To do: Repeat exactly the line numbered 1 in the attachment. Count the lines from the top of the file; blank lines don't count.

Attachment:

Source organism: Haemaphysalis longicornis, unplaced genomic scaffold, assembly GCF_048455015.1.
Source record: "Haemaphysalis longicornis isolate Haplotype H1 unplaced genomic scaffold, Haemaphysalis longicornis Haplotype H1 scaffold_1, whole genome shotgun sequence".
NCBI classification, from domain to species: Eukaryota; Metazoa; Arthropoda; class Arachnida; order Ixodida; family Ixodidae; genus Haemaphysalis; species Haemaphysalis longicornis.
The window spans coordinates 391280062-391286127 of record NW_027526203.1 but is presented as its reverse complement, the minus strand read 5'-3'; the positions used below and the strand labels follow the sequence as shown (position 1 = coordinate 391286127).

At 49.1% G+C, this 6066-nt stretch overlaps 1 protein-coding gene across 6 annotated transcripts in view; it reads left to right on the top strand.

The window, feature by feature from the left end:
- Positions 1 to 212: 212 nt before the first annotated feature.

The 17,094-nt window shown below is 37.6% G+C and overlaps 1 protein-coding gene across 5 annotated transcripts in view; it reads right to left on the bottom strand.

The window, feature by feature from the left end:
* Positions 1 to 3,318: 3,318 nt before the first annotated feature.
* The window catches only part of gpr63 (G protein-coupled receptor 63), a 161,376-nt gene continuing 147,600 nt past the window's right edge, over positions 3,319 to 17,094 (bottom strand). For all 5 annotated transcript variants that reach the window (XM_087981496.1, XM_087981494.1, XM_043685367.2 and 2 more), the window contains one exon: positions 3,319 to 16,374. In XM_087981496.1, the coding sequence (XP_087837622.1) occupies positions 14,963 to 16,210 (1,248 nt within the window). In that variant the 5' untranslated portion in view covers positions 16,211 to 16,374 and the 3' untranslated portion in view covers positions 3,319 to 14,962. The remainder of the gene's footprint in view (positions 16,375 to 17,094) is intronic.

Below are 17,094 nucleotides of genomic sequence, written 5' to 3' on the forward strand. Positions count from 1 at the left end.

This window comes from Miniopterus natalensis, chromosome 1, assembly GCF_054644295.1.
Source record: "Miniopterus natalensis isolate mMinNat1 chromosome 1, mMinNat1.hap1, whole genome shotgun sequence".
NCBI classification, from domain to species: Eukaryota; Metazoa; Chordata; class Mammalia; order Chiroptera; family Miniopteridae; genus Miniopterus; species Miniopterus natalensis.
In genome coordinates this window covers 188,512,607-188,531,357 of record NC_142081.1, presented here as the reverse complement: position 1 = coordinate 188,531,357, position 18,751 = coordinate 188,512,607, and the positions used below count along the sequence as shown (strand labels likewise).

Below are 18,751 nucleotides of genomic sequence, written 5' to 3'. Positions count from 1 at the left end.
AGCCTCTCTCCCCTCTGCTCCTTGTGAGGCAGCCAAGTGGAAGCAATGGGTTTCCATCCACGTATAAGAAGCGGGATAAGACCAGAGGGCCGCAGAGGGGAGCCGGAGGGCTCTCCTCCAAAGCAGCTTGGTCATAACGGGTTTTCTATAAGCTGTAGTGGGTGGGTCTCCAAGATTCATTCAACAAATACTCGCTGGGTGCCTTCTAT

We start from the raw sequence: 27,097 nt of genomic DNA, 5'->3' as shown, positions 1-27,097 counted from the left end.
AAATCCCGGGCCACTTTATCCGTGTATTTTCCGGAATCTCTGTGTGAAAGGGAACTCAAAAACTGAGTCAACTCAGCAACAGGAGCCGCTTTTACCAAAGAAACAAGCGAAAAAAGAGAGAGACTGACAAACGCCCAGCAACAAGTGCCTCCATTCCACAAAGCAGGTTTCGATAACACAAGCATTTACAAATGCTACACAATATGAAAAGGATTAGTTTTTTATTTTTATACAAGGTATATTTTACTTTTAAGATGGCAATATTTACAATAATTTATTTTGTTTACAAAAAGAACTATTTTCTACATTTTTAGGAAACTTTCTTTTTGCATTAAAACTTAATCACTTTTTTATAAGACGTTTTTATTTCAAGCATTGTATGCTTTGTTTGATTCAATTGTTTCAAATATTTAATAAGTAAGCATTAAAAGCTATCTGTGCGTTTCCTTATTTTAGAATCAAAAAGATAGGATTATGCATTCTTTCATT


Source organism: Haemaphysalis longicornis, unplaced genomic scaffold, assembly GCF_048455015.1.